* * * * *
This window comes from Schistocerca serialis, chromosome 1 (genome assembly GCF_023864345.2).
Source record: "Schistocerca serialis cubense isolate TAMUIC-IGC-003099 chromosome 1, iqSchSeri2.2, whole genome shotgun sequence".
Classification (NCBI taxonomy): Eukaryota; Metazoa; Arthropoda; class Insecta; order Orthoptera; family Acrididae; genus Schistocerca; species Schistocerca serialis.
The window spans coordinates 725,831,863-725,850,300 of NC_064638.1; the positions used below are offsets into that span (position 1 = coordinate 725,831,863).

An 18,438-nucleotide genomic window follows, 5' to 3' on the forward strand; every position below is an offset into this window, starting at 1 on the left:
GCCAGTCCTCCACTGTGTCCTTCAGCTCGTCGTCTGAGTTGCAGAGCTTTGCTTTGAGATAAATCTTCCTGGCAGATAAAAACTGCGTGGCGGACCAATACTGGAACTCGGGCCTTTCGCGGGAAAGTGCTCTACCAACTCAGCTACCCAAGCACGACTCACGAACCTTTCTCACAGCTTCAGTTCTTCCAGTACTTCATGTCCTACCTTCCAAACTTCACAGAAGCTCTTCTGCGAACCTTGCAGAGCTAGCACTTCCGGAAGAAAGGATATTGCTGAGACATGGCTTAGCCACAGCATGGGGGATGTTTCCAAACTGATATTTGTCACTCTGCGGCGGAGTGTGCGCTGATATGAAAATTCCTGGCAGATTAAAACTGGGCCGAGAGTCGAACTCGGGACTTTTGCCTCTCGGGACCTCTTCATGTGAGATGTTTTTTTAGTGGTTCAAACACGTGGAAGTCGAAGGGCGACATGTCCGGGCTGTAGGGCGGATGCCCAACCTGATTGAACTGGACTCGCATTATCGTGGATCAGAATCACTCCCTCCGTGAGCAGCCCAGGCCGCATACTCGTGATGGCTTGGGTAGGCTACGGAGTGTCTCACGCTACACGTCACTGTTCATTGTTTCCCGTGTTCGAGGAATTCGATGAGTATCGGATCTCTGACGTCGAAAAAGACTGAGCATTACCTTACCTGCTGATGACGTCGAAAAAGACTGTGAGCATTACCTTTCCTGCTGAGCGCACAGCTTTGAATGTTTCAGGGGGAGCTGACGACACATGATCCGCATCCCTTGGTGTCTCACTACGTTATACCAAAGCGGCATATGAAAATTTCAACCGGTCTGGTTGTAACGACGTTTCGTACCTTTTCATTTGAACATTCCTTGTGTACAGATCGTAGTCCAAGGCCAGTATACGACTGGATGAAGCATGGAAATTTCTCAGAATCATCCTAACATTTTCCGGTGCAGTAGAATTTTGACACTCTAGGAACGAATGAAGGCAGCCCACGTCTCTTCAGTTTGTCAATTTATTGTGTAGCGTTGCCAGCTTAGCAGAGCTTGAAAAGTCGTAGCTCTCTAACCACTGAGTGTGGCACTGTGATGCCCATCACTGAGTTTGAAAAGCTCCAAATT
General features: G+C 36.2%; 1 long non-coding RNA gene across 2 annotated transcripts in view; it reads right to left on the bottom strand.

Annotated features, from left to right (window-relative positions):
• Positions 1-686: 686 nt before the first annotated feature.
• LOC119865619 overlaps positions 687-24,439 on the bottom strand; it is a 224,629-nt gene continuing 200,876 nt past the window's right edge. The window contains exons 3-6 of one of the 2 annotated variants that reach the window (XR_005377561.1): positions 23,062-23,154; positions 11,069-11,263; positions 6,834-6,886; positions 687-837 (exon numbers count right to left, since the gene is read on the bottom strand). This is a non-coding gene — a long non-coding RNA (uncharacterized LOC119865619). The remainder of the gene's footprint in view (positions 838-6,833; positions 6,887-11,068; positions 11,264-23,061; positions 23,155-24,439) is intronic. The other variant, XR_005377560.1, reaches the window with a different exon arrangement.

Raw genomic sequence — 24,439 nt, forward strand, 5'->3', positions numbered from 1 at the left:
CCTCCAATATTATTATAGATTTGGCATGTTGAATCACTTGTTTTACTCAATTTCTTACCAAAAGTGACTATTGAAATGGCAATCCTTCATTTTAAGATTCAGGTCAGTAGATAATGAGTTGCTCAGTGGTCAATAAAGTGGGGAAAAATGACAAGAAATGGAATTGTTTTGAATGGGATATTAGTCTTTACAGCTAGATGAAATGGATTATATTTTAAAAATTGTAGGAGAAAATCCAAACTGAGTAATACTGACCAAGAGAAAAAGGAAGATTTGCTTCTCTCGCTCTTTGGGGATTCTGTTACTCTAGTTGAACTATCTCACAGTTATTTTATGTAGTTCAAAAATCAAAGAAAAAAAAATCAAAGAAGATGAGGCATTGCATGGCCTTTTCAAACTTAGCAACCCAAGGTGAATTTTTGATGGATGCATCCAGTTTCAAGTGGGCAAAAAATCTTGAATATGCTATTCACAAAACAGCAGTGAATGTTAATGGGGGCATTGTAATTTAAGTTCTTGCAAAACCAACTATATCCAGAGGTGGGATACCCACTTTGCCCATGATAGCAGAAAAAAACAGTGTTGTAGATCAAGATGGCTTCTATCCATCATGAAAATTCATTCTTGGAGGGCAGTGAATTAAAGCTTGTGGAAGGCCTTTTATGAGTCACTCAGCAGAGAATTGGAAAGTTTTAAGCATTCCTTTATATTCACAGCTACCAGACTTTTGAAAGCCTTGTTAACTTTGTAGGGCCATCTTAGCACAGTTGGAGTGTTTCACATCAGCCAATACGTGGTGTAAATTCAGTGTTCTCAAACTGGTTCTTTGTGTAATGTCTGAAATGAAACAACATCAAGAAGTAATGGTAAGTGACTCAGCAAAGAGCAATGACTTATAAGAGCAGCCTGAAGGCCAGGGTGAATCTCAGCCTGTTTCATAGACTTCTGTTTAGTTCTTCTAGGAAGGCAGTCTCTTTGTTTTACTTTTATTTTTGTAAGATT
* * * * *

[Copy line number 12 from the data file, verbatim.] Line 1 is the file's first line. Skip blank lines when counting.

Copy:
CCTCCAATATTATTATAGATTTGGCATGTTGAATCACTTGTTTTACTCAATTTCTTACCAAAAGTGACTATTGAAATGGCAATCCTTCATTTTAAGATTCAGGTCAGTAGATAATGAGTTGCTCAGTGGTCAATAAAGTGGGGAAAAATGACAAGAAATGGAATTGTTTTGAATGGGATATTAGTCTTTACAGCTAGATGAAATGGATTATATTTTAAAAATTGTAGGAGAAAATCCAAACTGAGTAATACTGACCAAGAGAAAAAGGAAGATTTGCTTCTCTCGCTCTTTGGGGATTCTGTTACTCTAGTTGAACTATCTCACAGTTATTTTATGTAGTTCAAAAATCAAAGAAAAAAAAATCAAAGAAGATGAGGCATTGCATGGCCTTTTCAAACTTAGCAACCCAAGGTGAATTTTTGATGGATGCATCCAGTTTCAAGTGGGCAAAAAATCTTGAATATGCTATTCACAAAACAGCAGTGAATGTTAATGGGGGCATTGTAATTTAAGTTCTTGCAAAACCAACTATATCCAGAGGTGGGATACCCACTTTGCCCATGATAGCAGAAAAAAACAGTGTTGTAGATCAAGATGGCTTCTATCCATCATGAAAATTCATTCTTGGAGGGCAGTGAATTAAAGCTTGTGGAAGGCCTTTTATGAGTCACTCAGCAGAGAATTGGAAAGTTTTAAGCATTCCTTTATATTCACAGCTACCAGACTTTTGAAAGCCTTGTTAACTTTGTAGGGCCATCTTAGCACAGTTGGAGTGTTTCACATCAGCCAATACGTGGTGTAAATTCAGTGTTCTCAAACTGGTTCTTTGTGTAATGTCTGAAATGAAACAACATCAAGAAGTAATGGTAAGTGACTCAGCAAAGAGCAATGACTTATAAGAGCAGCCTGAAGGCCAGGGTGAATCTCAGCCTGTTTCATAGACTTCTGTTTAGTTCTTCTAGGAAGGCAGTCTCTTTGTTTTACTTTTATTTTTGTAAGATT